NBA won't dare miss a dribble with its All-Star enhancements

Media Watch

February 09, 1996|By Milton Kent

Never let it be said that NBC is sleeping on the job.

After all the good notices Fox received for the computer-enhanced puck during last month's NHL All-Star Game, the boys in the Peacock network labs have worked up a little something special for Sunday's NBA All-Star extravaganza.

"It's a major breakthrough technically that we're still clearing with [NBA vice president] Rod Thorn. We're putting a blue dot with a glow on Ahmad Rashad, so we know where he is at all times," cracked Marv Albert, the lead voice of NBA basketball on NBC.

If the past is any indication, you won't need a blue dot to find Ra- shad. You'll just have to look around the Eastern Conference bench whenever Michael Jordan is sitting down, since the two are usually inseparable.

Jordan's return is one of the biggest stories surrounding the 46th version of the most entertaining of the All-Star games of the four major team sports, held this year at San Antonio's Alamodome.

"The biggest difference now is that it's a social happening for the country," said analyst Steve Jones, who will join Albert and Matt Guokas for Sunday's telecast (Ch. 11, 6 p.m.). "People actually mark this date on their calendars, and they will travel from far-off places to get there to be involved."

The All-Star festivities begin tonight with a one-hour preview at 10 on TNT, which will join with NBC, BET and Nickelodeon for|| TC simulcasted one-hour "Youth Celebration" at noon.

At 7 p.m. tomorrow, TNT has the "All-Star Saturday" lineup, with the rookie game -- featuring former Maryland star Joe Smith and Bullets forward Rasheed Wallace -- as well as the three-point shooting and slam-dunk competitions.

By the way, WWLG (1360 AM) will air ESPN radio's presentation of Sunday's game as well as a two-hour "Meet the All-Stars" special tonight at 10.

Hoisting the Cup

The ABC family and FIFA, soccer's international governing body, have announced that the network and its two cable subsidiaries, ESPN and ESPN2, will carry all 64 games of the 1998 World Cup tournament from France.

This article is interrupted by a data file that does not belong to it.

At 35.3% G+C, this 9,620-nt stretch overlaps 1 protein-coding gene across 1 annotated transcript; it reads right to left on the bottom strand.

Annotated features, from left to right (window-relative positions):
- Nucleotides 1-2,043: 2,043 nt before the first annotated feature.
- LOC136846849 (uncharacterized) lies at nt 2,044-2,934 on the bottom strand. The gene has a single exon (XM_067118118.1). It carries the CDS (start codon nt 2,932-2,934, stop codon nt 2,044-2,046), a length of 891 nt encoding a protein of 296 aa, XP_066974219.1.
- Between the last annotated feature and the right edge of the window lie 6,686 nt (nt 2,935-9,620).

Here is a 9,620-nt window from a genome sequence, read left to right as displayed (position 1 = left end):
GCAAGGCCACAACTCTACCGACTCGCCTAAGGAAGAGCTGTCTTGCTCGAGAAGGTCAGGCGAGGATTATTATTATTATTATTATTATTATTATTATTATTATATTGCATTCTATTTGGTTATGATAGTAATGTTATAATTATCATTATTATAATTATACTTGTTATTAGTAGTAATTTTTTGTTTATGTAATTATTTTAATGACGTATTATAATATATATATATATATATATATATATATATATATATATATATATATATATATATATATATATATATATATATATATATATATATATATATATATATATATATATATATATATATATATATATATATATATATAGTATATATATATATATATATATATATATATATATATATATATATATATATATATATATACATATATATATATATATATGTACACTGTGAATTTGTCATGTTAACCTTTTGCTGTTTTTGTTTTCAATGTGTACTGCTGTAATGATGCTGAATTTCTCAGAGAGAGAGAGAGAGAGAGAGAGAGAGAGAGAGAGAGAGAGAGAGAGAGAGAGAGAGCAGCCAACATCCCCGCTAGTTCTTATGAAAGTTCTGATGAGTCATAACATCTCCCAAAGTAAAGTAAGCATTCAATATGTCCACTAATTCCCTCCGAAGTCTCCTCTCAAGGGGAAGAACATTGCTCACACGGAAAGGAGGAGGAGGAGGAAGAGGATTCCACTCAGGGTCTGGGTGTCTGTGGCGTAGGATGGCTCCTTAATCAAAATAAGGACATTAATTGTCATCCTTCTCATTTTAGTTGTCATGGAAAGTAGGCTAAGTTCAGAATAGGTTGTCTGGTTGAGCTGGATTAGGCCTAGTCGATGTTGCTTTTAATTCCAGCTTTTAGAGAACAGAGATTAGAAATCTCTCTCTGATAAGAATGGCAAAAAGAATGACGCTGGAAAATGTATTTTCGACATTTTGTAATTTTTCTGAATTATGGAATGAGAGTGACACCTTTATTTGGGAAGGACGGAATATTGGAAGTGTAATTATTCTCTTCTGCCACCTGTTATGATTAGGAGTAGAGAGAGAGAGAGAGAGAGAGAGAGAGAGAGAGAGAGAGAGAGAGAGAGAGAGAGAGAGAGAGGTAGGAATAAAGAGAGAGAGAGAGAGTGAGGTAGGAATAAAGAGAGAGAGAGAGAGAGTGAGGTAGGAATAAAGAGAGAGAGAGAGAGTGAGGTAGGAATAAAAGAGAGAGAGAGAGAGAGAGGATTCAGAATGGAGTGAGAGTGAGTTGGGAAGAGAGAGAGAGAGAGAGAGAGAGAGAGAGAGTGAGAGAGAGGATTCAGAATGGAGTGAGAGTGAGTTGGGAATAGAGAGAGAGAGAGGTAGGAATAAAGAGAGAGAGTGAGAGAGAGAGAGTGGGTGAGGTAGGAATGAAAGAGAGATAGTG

ABC will carry at least 14 games, including the championship match, with the other two networks -- each 80 percent owned by ABC -- carrying the remaining games. As with the 1994 Cup, the three outlets will air the games uninterrupted by commercials.

The racing form

For Eli Gold, the move of his NASCAR call-in show, "RaceTalk," from Prime to TNN means there's nothing, like the show's location and time slot, left to guesswork.

"We were the highest-rated show when all the regionals [cable networks] were carrying it, but none of them were carrying it at a standard time," said Gold. "Then, TNN came along and said, 'We'll give you a Saturday night at 6 p.m. slot.' Even if every Prime affiliate carried it, we'd have 42 million homes. TNN's home count is about 63 million. It was a no-brainer to move the show."

Meanwhile, ESPN2 has launched the daily version of its "RPM 2Night" racing show with John Kernan as host, airing at 7 p.m., coming this week from Daytona, Fla.

The sweet science

There's a full slate of televised fisticuffs, provided you have the right cable connections.

HBO has a junior welterweight doubleheader tonight (9:30) as unbeaten Oscar De La Hoya meets Darryl Tyson in one fight, and Julio Cesar Chavez, who hasn't fought on HBO in five years, takes on Scott Walker in another.

Showtime has an intriguing tripleheader tomorrow night (9:30) involving fighters of both genders. In one bout, undefeated IBF welterweight champion Felix Trinidad fights Rodney Moore, with Tommy Morrison getting a heavyweight challenge against Arthur Weathers.

Christy Martin, a substitute school teacher by day, will fight Sue Chase in what is being billed as the first live women's boxing match on U.S. premium television, proving, perhaps, that women have just as much a right to beat each other senseless in front of a nationwide audience as men.

Is this a great country or what?

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